FDA Retracts Emergency Use Of Hydroxychloroquine For COVID-19

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FDA Retracts Emergency Use Of Hydroxychloroquine For COVID-19
The FDA said in a statement Monday that hydroxychloroquine and chloroquine aren't likely to help treat coronavirus patients.
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The FDA Monday revoked its permission to use hydroxychloroquine as a COVID-19 treatment, saying the potential dangers of taking the drug were greater than the possible benefits.

In a statement Monday, the FDA cited "emerging evidence" for reversing its earlier authorization to use the drug, as well as the related chloroquine, in emergency situations.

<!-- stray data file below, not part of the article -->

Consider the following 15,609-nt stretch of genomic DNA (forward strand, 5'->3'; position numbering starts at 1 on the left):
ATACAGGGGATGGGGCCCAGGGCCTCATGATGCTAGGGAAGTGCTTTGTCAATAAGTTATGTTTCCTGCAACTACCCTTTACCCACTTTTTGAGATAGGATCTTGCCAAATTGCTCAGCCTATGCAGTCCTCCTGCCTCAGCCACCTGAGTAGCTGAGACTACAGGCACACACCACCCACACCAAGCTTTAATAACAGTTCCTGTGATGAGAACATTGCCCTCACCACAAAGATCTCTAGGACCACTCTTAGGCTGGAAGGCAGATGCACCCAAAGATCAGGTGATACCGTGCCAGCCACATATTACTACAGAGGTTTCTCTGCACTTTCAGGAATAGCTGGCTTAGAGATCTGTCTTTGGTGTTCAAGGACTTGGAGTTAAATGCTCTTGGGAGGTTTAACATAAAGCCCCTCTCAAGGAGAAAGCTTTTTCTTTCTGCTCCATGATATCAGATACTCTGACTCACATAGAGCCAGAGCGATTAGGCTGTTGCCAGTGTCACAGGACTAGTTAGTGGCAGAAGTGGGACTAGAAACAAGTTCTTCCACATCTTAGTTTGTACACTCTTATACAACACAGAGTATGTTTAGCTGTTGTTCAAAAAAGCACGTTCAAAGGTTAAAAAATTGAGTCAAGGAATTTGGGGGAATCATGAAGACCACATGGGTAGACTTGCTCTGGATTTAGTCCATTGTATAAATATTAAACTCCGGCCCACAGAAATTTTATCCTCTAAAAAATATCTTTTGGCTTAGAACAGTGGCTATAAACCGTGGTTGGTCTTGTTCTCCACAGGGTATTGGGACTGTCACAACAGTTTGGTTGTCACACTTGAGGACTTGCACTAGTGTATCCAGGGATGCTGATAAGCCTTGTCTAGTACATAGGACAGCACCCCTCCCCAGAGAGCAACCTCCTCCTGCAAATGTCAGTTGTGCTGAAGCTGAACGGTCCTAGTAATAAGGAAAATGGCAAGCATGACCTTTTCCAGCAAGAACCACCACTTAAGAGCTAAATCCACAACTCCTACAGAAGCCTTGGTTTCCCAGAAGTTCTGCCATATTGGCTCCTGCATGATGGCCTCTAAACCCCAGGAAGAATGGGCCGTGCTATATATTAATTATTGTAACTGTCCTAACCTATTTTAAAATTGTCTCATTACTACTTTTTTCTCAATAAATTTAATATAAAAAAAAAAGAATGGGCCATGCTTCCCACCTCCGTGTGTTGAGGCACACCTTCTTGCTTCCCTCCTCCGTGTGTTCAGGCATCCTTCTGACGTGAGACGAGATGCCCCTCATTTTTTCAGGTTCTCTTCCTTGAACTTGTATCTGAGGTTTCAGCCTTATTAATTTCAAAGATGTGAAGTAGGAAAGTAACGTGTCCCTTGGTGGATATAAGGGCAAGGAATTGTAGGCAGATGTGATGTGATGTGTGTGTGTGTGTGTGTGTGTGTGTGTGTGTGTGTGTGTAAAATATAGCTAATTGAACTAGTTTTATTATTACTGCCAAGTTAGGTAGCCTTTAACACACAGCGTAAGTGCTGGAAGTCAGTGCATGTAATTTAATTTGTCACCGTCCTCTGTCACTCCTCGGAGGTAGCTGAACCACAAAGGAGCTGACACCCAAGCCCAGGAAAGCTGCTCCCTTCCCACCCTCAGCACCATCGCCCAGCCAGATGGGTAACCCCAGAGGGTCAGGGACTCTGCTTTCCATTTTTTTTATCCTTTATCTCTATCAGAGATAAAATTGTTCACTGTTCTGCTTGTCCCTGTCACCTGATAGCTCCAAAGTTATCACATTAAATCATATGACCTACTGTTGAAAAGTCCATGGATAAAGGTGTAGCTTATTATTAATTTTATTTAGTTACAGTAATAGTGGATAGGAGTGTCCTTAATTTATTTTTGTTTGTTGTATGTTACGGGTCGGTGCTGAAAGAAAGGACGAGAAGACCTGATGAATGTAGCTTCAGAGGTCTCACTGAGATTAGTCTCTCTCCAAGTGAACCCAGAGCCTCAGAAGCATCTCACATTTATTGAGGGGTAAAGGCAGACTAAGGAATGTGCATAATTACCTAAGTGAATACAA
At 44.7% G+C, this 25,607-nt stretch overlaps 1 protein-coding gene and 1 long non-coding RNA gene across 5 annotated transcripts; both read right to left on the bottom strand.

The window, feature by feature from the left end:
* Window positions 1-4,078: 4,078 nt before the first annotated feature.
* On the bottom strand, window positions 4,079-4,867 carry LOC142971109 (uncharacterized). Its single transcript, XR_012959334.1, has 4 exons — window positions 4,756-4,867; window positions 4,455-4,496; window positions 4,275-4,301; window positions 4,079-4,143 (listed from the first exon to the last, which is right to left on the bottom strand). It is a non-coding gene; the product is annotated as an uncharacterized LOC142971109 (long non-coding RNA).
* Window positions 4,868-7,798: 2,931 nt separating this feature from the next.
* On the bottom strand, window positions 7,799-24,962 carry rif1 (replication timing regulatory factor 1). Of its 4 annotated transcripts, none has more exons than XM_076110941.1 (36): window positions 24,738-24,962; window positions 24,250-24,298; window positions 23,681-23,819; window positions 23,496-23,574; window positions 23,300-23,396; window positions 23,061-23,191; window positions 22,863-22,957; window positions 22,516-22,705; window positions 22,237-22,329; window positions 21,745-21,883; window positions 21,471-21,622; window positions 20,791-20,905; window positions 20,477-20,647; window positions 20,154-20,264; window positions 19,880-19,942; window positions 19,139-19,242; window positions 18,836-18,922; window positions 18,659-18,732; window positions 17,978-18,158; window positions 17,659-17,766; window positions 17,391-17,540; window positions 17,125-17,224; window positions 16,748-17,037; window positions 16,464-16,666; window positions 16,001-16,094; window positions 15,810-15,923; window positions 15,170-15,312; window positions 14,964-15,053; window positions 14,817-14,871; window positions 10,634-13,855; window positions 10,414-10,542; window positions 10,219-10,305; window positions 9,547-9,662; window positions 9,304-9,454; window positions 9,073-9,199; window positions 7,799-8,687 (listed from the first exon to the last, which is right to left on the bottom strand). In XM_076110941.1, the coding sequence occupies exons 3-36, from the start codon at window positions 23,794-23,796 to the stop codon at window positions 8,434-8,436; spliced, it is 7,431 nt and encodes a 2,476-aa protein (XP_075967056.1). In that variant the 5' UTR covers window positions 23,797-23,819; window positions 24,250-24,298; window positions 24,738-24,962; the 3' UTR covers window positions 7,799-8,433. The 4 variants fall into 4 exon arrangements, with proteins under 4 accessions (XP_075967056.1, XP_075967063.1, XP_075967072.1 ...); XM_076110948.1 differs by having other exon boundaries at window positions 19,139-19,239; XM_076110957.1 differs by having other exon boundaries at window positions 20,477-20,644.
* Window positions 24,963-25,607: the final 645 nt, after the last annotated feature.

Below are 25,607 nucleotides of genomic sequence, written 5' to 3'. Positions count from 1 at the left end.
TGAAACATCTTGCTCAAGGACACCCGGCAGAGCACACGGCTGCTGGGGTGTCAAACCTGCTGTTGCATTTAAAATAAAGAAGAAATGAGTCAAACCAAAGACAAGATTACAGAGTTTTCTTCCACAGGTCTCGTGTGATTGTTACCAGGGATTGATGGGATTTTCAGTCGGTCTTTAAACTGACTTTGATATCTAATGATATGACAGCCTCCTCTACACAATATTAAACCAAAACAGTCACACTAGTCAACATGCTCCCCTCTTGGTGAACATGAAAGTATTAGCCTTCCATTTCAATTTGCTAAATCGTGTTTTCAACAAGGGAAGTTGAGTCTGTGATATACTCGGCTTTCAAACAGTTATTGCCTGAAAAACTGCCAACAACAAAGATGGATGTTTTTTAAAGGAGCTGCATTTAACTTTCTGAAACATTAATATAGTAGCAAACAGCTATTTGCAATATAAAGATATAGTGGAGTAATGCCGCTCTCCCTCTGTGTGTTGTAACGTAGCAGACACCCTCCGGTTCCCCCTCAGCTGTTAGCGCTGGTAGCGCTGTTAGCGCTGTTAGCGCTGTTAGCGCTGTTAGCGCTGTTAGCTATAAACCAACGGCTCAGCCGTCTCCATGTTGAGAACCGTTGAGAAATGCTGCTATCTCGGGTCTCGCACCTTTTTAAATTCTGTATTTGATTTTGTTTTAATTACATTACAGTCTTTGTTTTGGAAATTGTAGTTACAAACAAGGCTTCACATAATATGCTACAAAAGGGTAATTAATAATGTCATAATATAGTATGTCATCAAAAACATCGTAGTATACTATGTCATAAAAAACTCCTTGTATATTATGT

The FDA's chief scientist Denise Hinton wrote the potential benefits of the drugs no longer "outweigh their known and potential risks."

The FDA originally discouraged taking the drugs outside of a hospital — warning they could cause heart problems. One study published in a medical journal had said hydroxychloroquine could increase a patient's chance of dying — but then the researchers later retracted their study.

Despite the announcement, hydroxychloroquine can still be prescribed to treat lupus and arthritis, and doctors could still use it on coronavirus patients in a practice known as "off label."

President Donald Trump has touted hydroxychloroquine and claimed to take it himself to prevent COVID-19.